As the time counts down to the constitutionally mandated General and Regional Elections in Guyana, the United States (US) has re-reiterated the need for free and fair polls.
This call was made by the newly accredited US Ambassador to Guyana, Sarah-Ann Lynch.
In brief remarks after handing over her credentials to President David Granger on Wednesday morning at the Ministry of the Presidency, Ambassador Lynch lauded Guyana for the significant progress made particularly in the political sphere.
Without making mention of the current political impasse, the newly accredited US envoy did, however, point to the need for free and fair elections.
“We have seen the strengthening of democratic processes and political institutions along with broader political participation and citizens’ representation. Moving forward, we will continue to encourage genuinely free and fair elections, freedom of speech and assembly, multiparty representation and a constitutional judiciary process…,” the new US Ambassador said.
On the other hand, President Granger, in his remarks, reminded that among the areas Guyana and the US enjoy strong bi-lateral relations is non-interference in each other’s internal affairs.
“Our relations are founded on mutual respect for each other’s territorial integrity and sovereignty, mutual non-interference in each other’s internal affairs, cooperation for mutual benefit, respect for treaties and international law and the maintenance of regional peace and security,” the Head of State posited.
Since the December 21, 2018 passage of the motion of no-confidence against the A Partnership for National Unity/Alliance For Change coalition, calls have been made by various stakeholders including foreign diplomats here for the Government to abide and respect the Constitution and set a date for elections.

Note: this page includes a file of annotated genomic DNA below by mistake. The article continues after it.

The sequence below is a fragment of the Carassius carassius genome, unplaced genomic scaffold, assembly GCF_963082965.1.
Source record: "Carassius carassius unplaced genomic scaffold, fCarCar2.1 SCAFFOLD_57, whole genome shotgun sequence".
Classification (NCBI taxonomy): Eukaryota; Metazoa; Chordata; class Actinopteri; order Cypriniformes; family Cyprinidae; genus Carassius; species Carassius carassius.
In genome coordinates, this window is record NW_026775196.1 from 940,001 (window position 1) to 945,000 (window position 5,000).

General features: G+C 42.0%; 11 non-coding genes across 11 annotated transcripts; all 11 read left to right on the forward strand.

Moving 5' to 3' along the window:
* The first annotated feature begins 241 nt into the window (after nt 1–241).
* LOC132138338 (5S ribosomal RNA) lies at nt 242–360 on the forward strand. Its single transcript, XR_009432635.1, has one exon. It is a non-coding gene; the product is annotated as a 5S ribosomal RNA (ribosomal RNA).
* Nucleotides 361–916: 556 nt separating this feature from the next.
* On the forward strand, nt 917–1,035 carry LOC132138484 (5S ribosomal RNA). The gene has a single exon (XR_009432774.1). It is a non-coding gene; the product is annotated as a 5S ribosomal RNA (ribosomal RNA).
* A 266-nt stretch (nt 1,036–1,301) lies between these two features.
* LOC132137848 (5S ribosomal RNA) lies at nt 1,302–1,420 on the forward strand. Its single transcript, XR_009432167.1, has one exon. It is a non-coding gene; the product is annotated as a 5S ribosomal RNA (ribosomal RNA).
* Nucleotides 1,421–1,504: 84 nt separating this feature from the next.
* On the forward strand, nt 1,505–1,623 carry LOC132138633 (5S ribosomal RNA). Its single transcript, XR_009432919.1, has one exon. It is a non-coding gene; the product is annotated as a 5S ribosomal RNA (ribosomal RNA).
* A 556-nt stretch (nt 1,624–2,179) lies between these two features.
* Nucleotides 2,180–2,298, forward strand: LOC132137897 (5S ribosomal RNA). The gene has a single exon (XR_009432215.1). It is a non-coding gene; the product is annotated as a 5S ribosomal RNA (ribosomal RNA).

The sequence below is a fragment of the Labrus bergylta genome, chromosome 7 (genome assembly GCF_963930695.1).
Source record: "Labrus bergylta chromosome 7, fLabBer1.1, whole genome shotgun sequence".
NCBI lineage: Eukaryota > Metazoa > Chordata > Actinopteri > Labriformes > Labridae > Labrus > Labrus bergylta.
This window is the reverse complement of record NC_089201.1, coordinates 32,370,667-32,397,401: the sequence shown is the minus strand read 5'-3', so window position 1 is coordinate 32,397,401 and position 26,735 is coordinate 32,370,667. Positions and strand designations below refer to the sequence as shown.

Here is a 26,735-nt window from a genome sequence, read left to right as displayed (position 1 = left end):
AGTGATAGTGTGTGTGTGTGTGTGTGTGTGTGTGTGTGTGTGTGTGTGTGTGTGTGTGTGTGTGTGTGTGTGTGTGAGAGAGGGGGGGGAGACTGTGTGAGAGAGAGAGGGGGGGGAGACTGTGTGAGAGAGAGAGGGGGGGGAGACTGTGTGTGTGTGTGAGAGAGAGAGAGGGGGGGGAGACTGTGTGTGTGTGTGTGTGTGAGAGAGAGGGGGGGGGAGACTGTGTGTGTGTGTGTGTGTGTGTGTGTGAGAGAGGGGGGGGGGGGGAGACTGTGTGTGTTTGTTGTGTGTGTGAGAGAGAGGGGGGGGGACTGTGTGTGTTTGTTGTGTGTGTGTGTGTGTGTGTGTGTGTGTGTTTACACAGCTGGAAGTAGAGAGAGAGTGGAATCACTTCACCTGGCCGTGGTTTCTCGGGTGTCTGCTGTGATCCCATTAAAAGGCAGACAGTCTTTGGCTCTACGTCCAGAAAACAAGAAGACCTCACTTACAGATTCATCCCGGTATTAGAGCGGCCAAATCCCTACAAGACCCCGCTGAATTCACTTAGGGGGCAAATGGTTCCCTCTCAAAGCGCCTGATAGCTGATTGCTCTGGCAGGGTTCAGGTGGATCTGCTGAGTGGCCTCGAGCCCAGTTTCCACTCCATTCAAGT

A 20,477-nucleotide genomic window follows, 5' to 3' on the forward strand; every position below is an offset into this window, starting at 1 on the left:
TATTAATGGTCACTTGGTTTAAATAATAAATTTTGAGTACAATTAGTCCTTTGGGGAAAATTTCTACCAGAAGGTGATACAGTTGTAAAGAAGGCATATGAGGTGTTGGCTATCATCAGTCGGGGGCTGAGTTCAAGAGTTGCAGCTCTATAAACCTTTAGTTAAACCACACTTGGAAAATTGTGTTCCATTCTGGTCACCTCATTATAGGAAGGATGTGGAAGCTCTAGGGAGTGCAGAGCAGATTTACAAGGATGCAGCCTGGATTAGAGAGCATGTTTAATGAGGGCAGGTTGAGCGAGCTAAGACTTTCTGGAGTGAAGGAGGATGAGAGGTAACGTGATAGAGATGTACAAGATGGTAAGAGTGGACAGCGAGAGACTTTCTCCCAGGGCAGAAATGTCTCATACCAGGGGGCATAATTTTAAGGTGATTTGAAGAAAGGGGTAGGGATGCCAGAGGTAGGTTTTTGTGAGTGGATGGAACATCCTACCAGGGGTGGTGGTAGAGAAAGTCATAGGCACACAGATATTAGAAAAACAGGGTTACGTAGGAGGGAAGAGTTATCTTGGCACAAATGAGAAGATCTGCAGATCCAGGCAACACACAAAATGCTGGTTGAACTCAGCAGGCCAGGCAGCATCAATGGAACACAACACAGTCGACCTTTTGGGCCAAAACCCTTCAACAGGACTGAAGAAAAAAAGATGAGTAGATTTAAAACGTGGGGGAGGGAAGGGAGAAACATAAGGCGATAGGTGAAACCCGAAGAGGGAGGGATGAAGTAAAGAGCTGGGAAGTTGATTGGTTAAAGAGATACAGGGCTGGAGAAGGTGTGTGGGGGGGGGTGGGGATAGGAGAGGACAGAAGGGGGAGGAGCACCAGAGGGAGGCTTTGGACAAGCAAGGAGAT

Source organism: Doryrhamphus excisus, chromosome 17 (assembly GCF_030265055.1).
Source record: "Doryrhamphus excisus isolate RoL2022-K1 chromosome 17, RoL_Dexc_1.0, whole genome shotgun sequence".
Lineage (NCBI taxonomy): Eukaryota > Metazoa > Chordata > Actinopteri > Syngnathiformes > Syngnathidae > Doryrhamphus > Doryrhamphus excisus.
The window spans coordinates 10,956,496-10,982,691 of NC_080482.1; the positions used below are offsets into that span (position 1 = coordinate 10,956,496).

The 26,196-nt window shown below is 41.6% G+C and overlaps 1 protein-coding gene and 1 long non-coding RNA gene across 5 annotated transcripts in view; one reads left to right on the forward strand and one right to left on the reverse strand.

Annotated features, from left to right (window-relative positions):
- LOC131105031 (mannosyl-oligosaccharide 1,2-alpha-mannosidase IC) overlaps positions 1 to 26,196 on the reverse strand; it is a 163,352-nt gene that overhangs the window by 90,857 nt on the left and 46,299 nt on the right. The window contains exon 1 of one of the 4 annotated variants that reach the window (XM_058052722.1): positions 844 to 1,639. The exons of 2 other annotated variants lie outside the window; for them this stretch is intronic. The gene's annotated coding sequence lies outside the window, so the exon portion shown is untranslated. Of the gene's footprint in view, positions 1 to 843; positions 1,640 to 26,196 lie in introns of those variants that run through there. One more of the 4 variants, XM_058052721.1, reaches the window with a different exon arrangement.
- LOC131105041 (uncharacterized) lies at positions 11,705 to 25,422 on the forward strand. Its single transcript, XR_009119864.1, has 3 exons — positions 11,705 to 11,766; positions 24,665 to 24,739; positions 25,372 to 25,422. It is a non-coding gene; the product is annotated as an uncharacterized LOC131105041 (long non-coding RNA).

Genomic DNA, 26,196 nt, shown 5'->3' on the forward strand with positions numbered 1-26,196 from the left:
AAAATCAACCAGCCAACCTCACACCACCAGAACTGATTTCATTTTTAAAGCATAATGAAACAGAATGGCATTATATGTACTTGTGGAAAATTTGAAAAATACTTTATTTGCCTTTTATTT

The foreign missions here have been paying keen attention to the developments in Guyana since the Opposition People’s Progressive Party (PPP) filed the No-confidence Motion against the Government.
Only on Monday, British High Commissioner Greg Quinn in an exclusive interview with Guyana Times said the clock is ticking on the constitutional three-month deadline for holding elections. This deadline expires in eight days.
“The Constitution is the supreme law… There is the three-month clock, which is still ticking, it hasn’t been stayed yet…,” the United Kingdom envoy told this newspaper on Monday.
Moreover, representatives from the United Nations (UN) and the European Union (EU) have also echoed similar calls for the Guyana Government to adhere to the constitution.
In February, the EU’s local mission warned of the need for constitutional compliance, urging in a statement that democratic procedures and the rule of law be respected and upheld. The EU also called for free and fair elections to be held and for the Guyana Government to follow all requirements outlined in the Constitution of Guyana following the December 21, 2018 no-confidence vote.
Days before, however, United Nations Resident Coordinator Mikiko Tanaka urged the State to demonstrate its integrity and respect Guyana’s Constitution.
“Recent political developments triggered by the no-confidence vote in the National Assembly are a test for Guyana’s strength and integrity with regard to the effectiveness of the rule of law and governance,” Tanaka said.
She further lauded acting Chief Justice Roxane George for demonstrating the independence and integrity of the Judiciary when it comes to protecting the Constitution of Guyana.
The acting Chief Justice had ruled on January 31, 2019, that the No-confidence Motion was validly passed 33-32 in the National Assembly and the Cabinet has to resign in keeping with constitutional provisions of Article 106 (6) and 106 (7) respectively.
Consequent to the declaration that the 33-majority meant that the motion was carried, Justice George observed that the President and the Ministers could not, therefore, remain in Government in accordance with Article 106 (6) and 106 (7) of the Constitution after three months.
However, the Granger-led Administration has insisted that there is no role for a “caretaker” Government and that they will continue to be in office until a new President is sworn in. In fact, the coalition has appealed the High Court’s rulings and those matters are currently being heard in the Court of Appeal.
But even as the coalition continues with its ‘business as usual’ approach, political commentator and Attorney Christopher Ram last week asked the High Court to stop the award and payments of contracts over $15 million.
Section 54 (1) of the Procurement Act gives Cabinet the right to review and approve all procurements (contracts) in excess of $15 million. Government spokesperson, Minister of State Joseph Harmon had disclosed that the President and Ministers have been meeting as a “ministerial plenary” and not as a Cabinet in compliance with the Chief Justice’s ruling.